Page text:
Despite the build-up in military action, gas prices in Europe have been falling. In fact, they’ve fallen for the past four weeks as supply of LNG is helping to fill European storage facilities, which are now 87% full, and governments implement energy saving measures, though prices are still six-times higher than the average you’d expect for this time of the year.
Moving on to the UK, as we said, the British government laid out a radical change in approach to the tax and spending policies of the country. Trailed as a mini budget, the policies put forward equate to the biggest tax cutting measures for five decades and will have broad ramifications for the economy, the nation’s finances, the planning process, and, of course, the regulatory environment.
In terms of the impact, it delivered a huge fiscal stimulus, which should be supportive of immediate growth. The energy support package will ease the UK’s inflation profile in the short term, although tax cuts could boost consumption, and, therefore, price pressures in the medium term. But, as we know, it all comes at a cost. We await the official costing by the Office for Budget Responsibility in November. The Treasury did estimate the cost of the energy support package, £60 billion, over the course of the next six months. The permanent tax cuts amount to around $40 to $45 billion of extra borrowing per year, which equates to roughly 2% of GDP.
In terms of market reaction, well, international investors appeared nervous about holding UK assets as debt surges and concerns that the fiscal boost will, indeed, stoke already elevated inflation in the medium term.
Sterling has slumped to an all-time low in Asian trading against the dollar, falling to 1.0350 at one stage and is off 7.4% over the course of the past five days. Borrowing costs, as expressed through yields on gilts, surged as the Chancellor delivered his sweeping changes. Five-year gilt yields hit 4.08%, that’s the highest since 2008, after jumping the most in a single day, mapped in data that goes back to the early 1990s.
Listless traders quickly moved to price in a 100-basis point increase at the November meeting, which will be the most aggressive hike since 1989.
So, what is the interest rate path from here? Well, as expected, the Bank of England hiked rates by an expected 50 basis points at last week’s meeting, pushing the base rate up to 2.25%, though the decision was a more hawkish split, with three members voting for a 75- basis point increase. We now expect the MPC to hike rates twice more during the course of this year with 50-basis point increases coming in November and December, pushing the expected terminal rate up to 3.25%, but we should acknowledge, of course, those risks remain very much skewed to the upside.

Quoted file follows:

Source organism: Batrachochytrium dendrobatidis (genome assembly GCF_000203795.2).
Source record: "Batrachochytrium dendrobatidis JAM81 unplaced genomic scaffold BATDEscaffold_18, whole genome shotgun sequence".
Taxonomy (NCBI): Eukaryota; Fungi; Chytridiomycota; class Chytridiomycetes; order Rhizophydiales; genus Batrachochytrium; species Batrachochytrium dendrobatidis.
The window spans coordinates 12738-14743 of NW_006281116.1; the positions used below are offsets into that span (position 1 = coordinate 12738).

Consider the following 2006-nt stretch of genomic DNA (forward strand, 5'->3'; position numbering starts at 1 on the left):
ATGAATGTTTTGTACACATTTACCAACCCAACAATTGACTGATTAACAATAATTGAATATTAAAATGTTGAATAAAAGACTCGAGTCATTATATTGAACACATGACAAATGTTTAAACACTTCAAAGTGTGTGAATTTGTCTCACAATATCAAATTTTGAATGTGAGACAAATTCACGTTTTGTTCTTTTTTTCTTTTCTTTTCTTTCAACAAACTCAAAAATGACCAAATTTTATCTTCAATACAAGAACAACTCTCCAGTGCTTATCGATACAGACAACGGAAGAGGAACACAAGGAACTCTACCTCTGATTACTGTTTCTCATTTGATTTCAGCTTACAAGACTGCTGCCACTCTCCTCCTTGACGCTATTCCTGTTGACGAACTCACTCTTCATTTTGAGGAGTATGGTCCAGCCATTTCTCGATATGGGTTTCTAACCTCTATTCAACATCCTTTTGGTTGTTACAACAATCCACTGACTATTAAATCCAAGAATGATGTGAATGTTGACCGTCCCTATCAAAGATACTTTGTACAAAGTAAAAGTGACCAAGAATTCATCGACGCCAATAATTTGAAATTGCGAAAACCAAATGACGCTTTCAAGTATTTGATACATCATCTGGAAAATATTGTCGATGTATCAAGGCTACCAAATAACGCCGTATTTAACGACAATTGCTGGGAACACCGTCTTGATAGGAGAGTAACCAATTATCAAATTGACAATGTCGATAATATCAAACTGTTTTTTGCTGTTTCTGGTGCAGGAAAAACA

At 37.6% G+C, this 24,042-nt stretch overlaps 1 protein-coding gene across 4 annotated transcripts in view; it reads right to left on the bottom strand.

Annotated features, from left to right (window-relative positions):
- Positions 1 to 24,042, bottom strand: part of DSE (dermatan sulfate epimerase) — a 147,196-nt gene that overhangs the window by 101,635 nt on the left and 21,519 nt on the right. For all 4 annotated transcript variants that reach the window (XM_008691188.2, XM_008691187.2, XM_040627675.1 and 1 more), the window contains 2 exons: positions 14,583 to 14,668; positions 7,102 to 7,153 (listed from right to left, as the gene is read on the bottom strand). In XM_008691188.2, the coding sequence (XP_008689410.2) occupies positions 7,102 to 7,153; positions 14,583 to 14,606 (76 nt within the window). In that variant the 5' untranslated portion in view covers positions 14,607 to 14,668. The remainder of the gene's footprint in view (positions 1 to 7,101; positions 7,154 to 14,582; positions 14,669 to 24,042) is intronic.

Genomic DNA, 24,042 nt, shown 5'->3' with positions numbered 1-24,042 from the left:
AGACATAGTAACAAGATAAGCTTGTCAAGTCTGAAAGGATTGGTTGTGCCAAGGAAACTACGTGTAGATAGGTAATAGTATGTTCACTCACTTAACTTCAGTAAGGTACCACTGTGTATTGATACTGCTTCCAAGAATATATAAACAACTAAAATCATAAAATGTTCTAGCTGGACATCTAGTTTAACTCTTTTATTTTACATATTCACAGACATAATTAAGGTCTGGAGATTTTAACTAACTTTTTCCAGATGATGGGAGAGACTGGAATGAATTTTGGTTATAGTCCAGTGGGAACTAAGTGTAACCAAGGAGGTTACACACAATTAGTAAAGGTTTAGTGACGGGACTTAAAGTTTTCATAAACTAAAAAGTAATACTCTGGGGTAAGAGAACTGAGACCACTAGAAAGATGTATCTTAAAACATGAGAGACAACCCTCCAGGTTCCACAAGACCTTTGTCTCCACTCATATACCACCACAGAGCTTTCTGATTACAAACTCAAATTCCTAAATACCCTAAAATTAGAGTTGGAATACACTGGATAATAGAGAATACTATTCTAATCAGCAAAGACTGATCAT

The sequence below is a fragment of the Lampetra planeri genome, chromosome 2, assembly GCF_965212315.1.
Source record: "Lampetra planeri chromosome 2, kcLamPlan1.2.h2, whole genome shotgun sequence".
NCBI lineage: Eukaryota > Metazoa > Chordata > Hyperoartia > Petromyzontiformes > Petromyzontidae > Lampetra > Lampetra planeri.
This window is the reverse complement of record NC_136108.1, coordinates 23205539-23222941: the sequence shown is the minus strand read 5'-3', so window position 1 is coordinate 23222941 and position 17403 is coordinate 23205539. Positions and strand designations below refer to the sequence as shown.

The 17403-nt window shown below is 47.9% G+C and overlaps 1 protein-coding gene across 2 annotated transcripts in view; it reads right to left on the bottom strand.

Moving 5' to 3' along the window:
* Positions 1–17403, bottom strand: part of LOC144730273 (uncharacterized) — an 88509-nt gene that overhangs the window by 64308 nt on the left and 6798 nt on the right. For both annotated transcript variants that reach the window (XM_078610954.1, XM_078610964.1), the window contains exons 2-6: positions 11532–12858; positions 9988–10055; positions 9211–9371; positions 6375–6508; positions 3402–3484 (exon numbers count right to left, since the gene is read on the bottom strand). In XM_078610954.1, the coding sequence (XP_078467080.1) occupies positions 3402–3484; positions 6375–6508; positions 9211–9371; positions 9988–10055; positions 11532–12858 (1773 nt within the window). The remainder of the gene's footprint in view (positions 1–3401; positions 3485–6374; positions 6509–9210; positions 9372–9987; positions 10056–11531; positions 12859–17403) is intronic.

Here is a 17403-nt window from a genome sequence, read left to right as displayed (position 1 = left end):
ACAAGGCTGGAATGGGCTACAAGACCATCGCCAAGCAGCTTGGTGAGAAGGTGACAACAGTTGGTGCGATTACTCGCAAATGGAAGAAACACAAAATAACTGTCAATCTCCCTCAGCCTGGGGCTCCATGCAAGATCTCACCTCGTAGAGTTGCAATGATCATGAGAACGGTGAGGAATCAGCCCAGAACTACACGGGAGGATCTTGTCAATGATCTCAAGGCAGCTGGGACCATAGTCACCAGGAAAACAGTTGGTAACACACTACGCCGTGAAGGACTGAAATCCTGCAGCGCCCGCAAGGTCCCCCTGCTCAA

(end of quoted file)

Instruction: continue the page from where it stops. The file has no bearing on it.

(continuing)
So that’s the market reaction to the Budget. In order to discuss the political outlook in the UK in some more detail, I’m pleased to be joined by Olivia Gleeson, who is Vice President of Government Relations and Policy for Barclays UK.
Olivia, great to have you with us again. We’re two weeks into the new government. What are your main takeaways in terms of their operating style, policy priorities, and, of course, politics?
Olivia Gleeson (OG): Great. Well, thanks for bringing me in. I mean it’s been an absolute whirlwind, I think. I can’t quite believe it’s only been two weeks, but a few interesting strands to unpick here.
Firstly, Liz Truss, our new prime minister, and, indeed, all of her cabinet, I think I would describe them as sort of conviction politicians, and that’s important, because they’re sort of willing to go against the grain of sort of popular or public opinion to pursue their orthodoxy. And I’ll come into it in more detail, but, you know, take for example the lifting of the cap on the bankers’ bonuses. Now, many might have shied away from that move against the current economic backdrop, you know, particularly the cost of living, but this government is clear that it wants to pursue what it believes is the best economics, the best politics to help deliver growth.
And I think the second thing we’re seeing related to that is, you know, a doubling down in Truss’ personal politics. We heard a lot during the leadership campaign about her vision for sort of a low tax/high growth economy, and since then we’ve continued to see that sort of Reaganite approach. And they have a relentless focus on competitiveness and growth, so I think we should expect to see a lot more in that mould in the coming months.
And then, finally, I’d also mention I think it’s of relevance to Barclays, but also to our listeners, that, you know, this government is sort of unabashed on regulators. They want to sort of see a rollback of the state and leave much more policy to market forces to dictate, which, I think, is a little bit of a departure from sort of the previous Conservative governments we’ve seen.
HP: As we’ve been discussing, on Friday we saw the so-called mini budget that’s so much more than that, of course, the first of a new Truss administration. What is your read on the announcements?
OG: Yeah, I think you’re right to sort of express some scepticism about how mini that budget was. It was a little bit mega. We obviously had the new chancellor, Kwasi Kwarteng, describe it as a new approach for a new era and I definitely think, you know, it was a bold package for a pretty big moment.
So, I won’t recap the announcements because I know that you and listeners will all sort of be aware, but, of course, we did see a lot of tax cuts. Some were pre-trailed, but some were a surprise. For example, the scrapping of the 45% additional tax-rate cut from April 2023 and, of course, that’s all on top of, sort of, the energy package of support that you also touched on.